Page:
NEW DELHI: The Delhi high court clarified on Wednesday that its stay on arrest or other coercive steps against lawyers was limited to the Tis Hazari clash while allowing a plea by the Union home ministry (MHA) in this regard.
The MHA had sought to know if the court’s Sunday order saying “no coercive steps against advocates” was a blanket ban or confined to just Saturday’s police-lawyer clashes. A bench of Chief Justice D N Patel and justice C Hari Shankar also called for a joint meeting of “responsible representatives of advocates and the police establishment… who should make a sincere effort to sort out their differences amicably”.
After hearing arguments in a courtroom bursting at the seams with around 1,000 lawyers in attendance, HC allowed MHA’s plea and noted, “We hereby clarify that observations made in para 15(ix) that no coercive action shall be taken is only in pursuance of FIR Nos. 268/2019 and 269/2019, both dated November 2, 2019.”
High court also dealt with another application moved by Delhi Police seeking deletion of certain observations by the court in the Sunday order, where it detailed the roles played by each cop in dragging a lawyer, firing at them and subsequent lathicharge on November 2.
The petition urged the court to remove the paragraphs since these could be interpreted as “conclusive findings” against them in any investigation. However, the high court allayed these fears and noted that the observations were “prima facie” and “tentative” in nature and were “only to be read in the context of the order dated November 3, 2019.”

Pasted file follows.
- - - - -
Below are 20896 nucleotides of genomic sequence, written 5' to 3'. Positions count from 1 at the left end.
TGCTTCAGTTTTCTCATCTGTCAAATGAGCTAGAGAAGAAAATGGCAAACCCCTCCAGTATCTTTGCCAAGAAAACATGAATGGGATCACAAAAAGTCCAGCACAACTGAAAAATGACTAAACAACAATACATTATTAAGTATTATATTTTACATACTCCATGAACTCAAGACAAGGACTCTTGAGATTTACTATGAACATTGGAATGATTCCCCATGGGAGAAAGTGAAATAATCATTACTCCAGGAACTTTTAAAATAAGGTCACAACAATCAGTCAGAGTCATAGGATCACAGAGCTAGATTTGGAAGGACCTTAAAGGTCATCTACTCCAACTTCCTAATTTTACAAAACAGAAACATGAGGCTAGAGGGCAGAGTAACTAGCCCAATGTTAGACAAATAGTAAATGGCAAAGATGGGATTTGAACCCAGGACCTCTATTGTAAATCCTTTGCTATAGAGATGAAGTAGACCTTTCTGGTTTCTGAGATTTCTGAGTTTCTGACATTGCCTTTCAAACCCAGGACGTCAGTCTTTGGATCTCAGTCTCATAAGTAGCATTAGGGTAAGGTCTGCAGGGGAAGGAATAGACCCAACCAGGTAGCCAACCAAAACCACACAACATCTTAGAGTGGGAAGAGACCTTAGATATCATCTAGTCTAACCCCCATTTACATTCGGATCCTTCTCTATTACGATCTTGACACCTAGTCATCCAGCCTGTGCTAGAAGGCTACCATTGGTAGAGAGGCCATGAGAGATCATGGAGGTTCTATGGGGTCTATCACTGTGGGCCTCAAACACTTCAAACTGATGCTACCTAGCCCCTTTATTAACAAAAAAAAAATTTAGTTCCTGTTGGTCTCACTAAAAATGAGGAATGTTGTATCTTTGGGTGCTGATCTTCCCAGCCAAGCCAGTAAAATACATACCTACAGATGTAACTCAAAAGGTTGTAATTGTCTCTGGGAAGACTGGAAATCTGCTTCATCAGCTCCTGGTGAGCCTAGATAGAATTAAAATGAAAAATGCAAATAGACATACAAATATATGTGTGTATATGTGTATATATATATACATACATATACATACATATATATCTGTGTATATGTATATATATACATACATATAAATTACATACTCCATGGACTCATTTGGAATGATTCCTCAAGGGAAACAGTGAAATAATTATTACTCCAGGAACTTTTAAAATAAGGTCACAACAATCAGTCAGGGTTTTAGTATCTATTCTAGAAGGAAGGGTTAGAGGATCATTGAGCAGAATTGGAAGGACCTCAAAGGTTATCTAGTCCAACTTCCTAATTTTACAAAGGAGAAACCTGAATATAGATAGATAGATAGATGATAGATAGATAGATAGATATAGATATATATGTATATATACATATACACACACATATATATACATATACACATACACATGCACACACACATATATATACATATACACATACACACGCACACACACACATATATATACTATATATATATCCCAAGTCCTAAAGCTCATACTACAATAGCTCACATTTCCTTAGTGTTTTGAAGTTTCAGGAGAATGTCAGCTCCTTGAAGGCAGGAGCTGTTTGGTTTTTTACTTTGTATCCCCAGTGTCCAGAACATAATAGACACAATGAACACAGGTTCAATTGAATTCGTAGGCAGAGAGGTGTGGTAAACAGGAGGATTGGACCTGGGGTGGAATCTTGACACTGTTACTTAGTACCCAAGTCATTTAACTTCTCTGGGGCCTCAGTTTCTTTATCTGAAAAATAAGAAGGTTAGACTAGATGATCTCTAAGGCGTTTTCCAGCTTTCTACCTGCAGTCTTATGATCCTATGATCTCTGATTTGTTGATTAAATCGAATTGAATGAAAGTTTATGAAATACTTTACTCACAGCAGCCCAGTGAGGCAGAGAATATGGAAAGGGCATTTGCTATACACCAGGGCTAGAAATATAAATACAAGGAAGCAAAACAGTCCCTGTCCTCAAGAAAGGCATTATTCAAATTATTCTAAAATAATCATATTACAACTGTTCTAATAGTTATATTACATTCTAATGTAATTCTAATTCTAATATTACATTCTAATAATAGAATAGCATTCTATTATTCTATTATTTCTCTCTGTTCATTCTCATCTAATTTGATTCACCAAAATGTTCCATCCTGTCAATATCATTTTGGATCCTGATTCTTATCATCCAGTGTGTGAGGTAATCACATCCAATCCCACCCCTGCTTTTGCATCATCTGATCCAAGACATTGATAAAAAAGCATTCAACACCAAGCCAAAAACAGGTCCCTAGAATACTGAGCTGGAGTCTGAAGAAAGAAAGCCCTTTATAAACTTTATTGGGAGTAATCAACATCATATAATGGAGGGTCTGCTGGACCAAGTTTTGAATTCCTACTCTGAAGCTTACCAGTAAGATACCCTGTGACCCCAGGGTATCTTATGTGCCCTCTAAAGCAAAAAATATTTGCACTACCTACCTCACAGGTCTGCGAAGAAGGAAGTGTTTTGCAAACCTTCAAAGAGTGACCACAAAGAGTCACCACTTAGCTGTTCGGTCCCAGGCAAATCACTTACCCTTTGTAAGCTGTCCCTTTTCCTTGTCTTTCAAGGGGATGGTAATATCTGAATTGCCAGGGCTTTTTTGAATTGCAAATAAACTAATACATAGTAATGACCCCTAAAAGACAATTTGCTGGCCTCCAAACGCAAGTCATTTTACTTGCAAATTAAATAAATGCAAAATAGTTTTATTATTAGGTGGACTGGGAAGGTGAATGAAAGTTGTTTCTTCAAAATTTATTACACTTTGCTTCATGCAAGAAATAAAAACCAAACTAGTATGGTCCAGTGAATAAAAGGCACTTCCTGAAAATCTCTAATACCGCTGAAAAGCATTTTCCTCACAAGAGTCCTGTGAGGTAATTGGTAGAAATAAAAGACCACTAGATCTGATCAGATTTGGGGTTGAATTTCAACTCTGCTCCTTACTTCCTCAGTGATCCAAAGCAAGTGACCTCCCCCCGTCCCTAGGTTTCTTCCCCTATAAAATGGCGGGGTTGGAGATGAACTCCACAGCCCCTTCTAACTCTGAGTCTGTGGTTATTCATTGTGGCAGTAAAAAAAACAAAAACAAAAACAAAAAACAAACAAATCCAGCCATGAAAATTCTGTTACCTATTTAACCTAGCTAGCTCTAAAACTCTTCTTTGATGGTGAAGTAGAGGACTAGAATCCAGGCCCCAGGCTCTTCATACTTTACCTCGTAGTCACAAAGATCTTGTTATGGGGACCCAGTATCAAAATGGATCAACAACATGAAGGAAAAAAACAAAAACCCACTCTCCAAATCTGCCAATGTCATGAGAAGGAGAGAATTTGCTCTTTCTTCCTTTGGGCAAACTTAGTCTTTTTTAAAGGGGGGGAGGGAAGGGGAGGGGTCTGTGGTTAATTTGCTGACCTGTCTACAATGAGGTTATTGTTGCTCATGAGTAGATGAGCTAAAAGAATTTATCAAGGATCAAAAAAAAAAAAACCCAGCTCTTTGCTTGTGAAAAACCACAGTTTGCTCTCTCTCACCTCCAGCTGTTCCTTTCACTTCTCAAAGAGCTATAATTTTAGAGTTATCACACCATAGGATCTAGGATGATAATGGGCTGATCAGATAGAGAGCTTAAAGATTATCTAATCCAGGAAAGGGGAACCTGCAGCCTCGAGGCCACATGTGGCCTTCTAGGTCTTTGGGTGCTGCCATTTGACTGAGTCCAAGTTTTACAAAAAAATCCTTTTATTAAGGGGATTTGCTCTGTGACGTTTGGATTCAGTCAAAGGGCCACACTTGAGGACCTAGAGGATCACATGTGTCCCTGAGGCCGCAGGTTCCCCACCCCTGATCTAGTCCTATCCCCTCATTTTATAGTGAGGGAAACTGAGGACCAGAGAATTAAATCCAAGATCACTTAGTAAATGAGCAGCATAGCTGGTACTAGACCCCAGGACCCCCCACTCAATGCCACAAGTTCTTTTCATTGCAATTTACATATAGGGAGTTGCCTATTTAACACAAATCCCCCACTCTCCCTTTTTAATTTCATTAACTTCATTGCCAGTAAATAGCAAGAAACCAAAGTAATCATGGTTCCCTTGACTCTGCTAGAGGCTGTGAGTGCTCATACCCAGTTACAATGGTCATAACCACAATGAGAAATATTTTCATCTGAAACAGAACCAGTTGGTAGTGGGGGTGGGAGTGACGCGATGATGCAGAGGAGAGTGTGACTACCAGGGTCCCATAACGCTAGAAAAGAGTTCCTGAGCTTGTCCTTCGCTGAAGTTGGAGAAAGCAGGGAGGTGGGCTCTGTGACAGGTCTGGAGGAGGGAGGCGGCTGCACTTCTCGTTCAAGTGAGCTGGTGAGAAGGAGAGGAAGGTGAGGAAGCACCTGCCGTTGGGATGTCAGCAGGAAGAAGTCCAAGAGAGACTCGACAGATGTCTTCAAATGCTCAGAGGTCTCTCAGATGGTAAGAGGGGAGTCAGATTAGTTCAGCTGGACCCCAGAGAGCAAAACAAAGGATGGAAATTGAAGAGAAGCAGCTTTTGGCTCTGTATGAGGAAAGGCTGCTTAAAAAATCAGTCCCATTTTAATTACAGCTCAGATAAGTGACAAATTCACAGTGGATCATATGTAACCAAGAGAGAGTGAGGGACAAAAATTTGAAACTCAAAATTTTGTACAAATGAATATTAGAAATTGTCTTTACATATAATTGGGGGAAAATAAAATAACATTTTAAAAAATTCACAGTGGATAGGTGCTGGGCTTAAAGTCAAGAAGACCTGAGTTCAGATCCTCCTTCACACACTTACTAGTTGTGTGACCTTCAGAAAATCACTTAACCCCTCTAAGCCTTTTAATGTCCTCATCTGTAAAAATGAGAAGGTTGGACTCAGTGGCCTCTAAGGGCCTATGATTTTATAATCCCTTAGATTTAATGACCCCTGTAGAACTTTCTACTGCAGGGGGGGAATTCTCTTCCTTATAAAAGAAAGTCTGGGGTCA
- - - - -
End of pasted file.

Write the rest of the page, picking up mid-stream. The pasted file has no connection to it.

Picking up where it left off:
It also clarified that facts about the role of policemen and lawyers is something that needs to be proved “on the basis of the evidences on record” in the ongoing judicial inquiries. Disposing of the applications, the court expressed anguish over the “dissonance and friction” between the bar and the police, reminding the stakeholders that they represent “the preserver and the protector of the rule of law”.
The bench said that police and lawyers “are but two faces of the coin of justice, and it is essential, for the rule of law to prevail, that they work in close proximity and harmony. Any dissonance, or friction, between them, is deleterious to peace and harmony, and destructive of public interest, in the long run.”
It asked both the bar and police to “make a sincere effort to meet and sort out their differences amicably, on the basis of discussion and deliberations, with the objective of dissolution of differences, which, in our view, have arisen due to a communication gap during the last few days. We are hopeful that, if a sincere attempt is made in this direction, peace and harmony will ultimately prevail.”
During the hearing, senior advocates Mohit Mathur, Rakesh Khanna and Kirti Uppal as well as Bar Council of India chairman Manan Kumar Mishra and other bar leaders told the court that the applications were being moved to seek orders which could be used to harass the lawyers. “Our leaders would be implicated in cases if these applications are allowed,” they alleged, urging the court to dismiss the plea.





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